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Liam Conroy Hampton
Liam Conroy Hampton

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Interacting with IBM Cloud

Many people think the best and only way to interact with a cloud vendor is via the web browser.

I do not disagree that it is a great method, but it isn't the only way and in some cases it might not be the best way. This article will outline the 3 main ways you can interact with IBM Cloud services. If you don't already have an account, you can sign up for a free tier Lite account and try them for yourself.

1 - Web browser cloud management console
The web browser is great for visualising what you are doing in your cloud account. Here you can visit your account dashboard with an overview of active and inactive services, keep up to date with recent IBM news and gain access to quick start templates. By using this method, you will feel more in control of what you are doing and therefore put aside any axiety of spending cloud credits by accident or starting the wrong service with the wrong resources.

Pros:

  • Visualise your workload
  • Feel more in control
  • Easily find quick start guides
  • Easily calculate costs with available tools

Cons:

  • Time consuming
  • Repetitive tasks become arduous
  • Can take time to get used to the console layout

Example use case: If you wish to set up a 30 days free Kubernetes cluster and visualise the progress and visit the Kubernetes dashboard this would be a great method of interaction.

IBM Cloud Dashboard

2 - Command Line Interface (CLI)
Using a CLI is great for efficiency, once logged into the CLI you have access to IBM Cloud services via the API's. If you are using this method, you may already know what services you are wanting to use and how to use them. That being said, even if you don't you can always find your way through the plain text interface by using the -h flag. I find the best part about cloud vendor CLI's is more often than not they will be available within a Docker container. For example, IBM Cloud Developer Tools. This makes them super portable and doesn't require you to install them onto your local machine. Second to that, some even have a CLI integrated into the browser that allows you to use the CLI through a browser window. If you have an IBM Cloud Account then you can visit and use the IBM Cloud Shell to interact with yours.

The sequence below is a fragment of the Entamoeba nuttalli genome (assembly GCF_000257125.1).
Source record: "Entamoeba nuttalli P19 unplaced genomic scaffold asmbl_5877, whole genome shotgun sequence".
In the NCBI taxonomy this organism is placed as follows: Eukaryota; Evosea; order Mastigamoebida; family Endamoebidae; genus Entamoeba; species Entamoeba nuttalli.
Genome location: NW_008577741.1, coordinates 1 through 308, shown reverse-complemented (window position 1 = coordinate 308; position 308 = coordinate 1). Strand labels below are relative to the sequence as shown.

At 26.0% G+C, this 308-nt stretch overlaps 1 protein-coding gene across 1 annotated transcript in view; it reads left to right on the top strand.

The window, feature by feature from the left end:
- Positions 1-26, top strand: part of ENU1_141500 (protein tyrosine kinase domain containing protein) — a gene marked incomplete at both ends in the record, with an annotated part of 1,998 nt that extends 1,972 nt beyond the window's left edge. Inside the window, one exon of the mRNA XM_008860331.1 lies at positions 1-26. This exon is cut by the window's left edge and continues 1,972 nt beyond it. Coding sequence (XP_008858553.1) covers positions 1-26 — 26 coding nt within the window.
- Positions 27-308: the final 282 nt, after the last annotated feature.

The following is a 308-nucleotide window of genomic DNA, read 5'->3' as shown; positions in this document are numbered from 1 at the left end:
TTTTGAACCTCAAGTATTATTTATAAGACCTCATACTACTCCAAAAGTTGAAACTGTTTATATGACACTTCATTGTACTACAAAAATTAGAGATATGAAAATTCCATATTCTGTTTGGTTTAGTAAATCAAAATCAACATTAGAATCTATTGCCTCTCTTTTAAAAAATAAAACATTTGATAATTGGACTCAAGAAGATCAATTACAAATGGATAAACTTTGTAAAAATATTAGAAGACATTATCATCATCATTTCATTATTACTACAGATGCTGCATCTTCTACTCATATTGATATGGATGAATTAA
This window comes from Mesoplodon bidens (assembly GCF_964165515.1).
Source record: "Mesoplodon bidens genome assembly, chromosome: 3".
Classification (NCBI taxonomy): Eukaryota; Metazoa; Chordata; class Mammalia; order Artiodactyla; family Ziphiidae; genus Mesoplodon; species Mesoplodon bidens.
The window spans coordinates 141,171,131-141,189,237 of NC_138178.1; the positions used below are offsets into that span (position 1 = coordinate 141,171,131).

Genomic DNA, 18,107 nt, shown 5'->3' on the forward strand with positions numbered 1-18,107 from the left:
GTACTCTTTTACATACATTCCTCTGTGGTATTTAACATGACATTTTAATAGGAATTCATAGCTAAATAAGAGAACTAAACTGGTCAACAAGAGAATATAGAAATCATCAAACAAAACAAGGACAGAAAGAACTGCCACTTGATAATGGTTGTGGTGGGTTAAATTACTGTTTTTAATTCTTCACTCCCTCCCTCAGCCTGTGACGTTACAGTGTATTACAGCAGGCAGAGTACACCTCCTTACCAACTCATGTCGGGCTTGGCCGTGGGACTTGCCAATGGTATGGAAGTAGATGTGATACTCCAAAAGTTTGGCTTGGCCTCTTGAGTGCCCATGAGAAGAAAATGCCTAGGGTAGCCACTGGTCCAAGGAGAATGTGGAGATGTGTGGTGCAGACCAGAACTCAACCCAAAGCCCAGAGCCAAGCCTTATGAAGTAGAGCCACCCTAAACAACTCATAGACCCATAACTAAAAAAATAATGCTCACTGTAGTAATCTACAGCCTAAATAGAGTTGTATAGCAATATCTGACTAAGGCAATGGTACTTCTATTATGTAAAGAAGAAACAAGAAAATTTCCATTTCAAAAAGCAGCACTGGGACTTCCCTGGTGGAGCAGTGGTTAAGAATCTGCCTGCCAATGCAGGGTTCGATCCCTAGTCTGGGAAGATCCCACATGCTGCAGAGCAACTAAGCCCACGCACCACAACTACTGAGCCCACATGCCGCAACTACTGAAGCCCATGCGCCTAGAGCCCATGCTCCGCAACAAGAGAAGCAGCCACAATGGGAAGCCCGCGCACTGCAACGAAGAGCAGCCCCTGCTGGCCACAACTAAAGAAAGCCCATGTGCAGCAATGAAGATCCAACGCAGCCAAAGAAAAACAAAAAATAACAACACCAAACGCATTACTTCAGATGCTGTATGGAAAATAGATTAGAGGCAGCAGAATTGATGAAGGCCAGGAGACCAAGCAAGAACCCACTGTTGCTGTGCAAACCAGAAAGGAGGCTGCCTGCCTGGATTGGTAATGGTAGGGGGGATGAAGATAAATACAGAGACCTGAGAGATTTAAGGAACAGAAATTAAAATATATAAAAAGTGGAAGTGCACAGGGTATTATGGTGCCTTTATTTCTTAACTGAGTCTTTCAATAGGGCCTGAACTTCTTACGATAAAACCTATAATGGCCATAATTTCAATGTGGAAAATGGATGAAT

Pros:

  • Great for repetitive tasks (you can write scripts around them)
  • Can be containerised
  • Standard layout
  • Quick implementations

Cons:

  • Not every product offering will have an API or have a specific command embedded into the released CLI
  • No visual representation of actions
  • Usually require some level of command line confidence

Example use case: You are wanting to create a new IBM Cloud Function with an Action and a Trigger to process a batch job on request.

IBM Cloud CLI

3 - Software Development Kit's (SDK's)
This one is less frequently used and less frequently spoken about. Thus making it the method most often forgotten about. An SDK is a set of tools and libraries that you can directly inject into your own source code of your chosen language to create and communicate between applications. Certain product offerings will have their own specific SDK's. An SDK usually contains many API's. There is an amazing video explaining the difference between API's and SDK's - https://www.youtube.com/watch?v=kG-fLp9BTRo

You can see the IBM Cloud API's and SDK's list showing which product offerings have an associated SDK ready for you to use.

Pros:

  • Language specific
  • Lots of SDK's available
  • Great to import and use straight away

Cons:

  • Can be difficult to understand
  • Can be large in size
  • Sometimes challenging to work out if you need one or not

Example use case: You have written a Go program and want to interact directly with IBM Watson. You can use the Go SDK to do this.

For this example you would install it with the following bash command (this is just the starting point for the purpose of this article and not a complete code example):

$ go get -u github.com/watson-developer-cloud/go-sdk/v2
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And to use it, it needs to be imported it into your application code directly:

import "github.com/watson-developer-cloud/go-sdk/v2/servicev1"

service, serviceErr := servicev1.NewServiceV1(&servicev1.ServiceV1Options{
    Version:   "2018-03-05",
})
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If you have any questions or want to see more content like this, drop me a line!

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